Search results for thin as a rake

We've found 44 phrases for thin as a rake:Sort:PopularA - Z


thin as a rakeIncredibly thin, at an unhealthy-looking level of thinness.Rate it:

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no matter how thin you slice it, it's still baloneyRegardless of how many clever points or fine distinctions one makes, what one is saying is still false or is still nonsense.Rate it:

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thin outTo make or become sparse.Rate it:

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into thin airImmediately and inexplicably out of sight.Rate it:

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on thin iceIn a dangerous, hazardous, or delicate situation; at risk.Rate it:

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out of thin airFrom non-existent resources.Rate it:

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skate on thin iceIn a risky, potentially dangerous or delicate situation.Rate it:

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thick and thinBoth good and bad times.Rate it:

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thin airAn unknown location.Rate it:

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thin edge of the wedgeBeginning; opening; precedent.Rate it:

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thin end of the wedgeSomething that if allowed or accepted to a small degree would lead to systematic encroachment.Rate it:

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thin-skinnedHaving a thin skin.Rate it:

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thin-skinnedOverly sensitive to criticism; quick to take offence; touchy.Rate it:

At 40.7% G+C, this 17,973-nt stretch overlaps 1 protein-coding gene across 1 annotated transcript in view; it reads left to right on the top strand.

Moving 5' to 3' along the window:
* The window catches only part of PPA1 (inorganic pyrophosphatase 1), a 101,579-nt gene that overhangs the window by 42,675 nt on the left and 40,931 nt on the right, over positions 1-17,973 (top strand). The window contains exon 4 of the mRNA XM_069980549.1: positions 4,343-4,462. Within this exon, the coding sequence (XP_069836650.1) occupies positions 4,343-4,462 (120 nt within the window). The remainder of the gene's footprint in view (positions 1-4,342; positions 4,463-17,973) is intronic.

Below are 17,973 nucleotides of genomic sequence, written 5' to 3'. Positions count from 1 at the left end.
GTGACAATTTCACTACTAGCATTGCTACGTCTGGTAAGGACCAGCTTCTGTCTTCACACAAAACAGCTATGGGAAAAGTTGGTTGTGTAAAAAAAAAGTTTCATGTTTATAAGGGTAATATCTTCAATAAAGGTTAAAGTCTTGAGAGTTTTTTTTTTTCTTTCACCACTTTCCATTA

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thin-skinnedUsed other than with a figurative or idiomatic meaning: see thin,‎ skinned.Rate it:

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thin-skinnedoverly sensitive to criticism; quick to take offence; irritable; touchyRate it:

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wear thinTo lessen or weaken over time, as from overuse.Rate it:

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rakeA garden tool with a row of pointed teeth fixed to a long handle, used for collecting grass or debris, or for loosening soil.Rate it:

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rakeA lot, plenty.Rate it:

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rakeA set of coupled rail vehicles, normally coaches or wagons.Rate it:

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rakeThe direction of slip during fault movement. The rake is measured within the fault plane.Rate it:

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rakeThe sloped edge of a roof at or adjacent to the first or last rafter.Rate it:

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rake into collect something such as leaves into a pile, often with a rakeRate it:

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rake into receive or to collect a large quantity ofRate it:

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rake it inTo make a lot of money.Rate it:

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rake offUsed other than as an idiom: rake off.Rate it:

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rake offTo remove (something from something) in a sweeping motion.Rate it: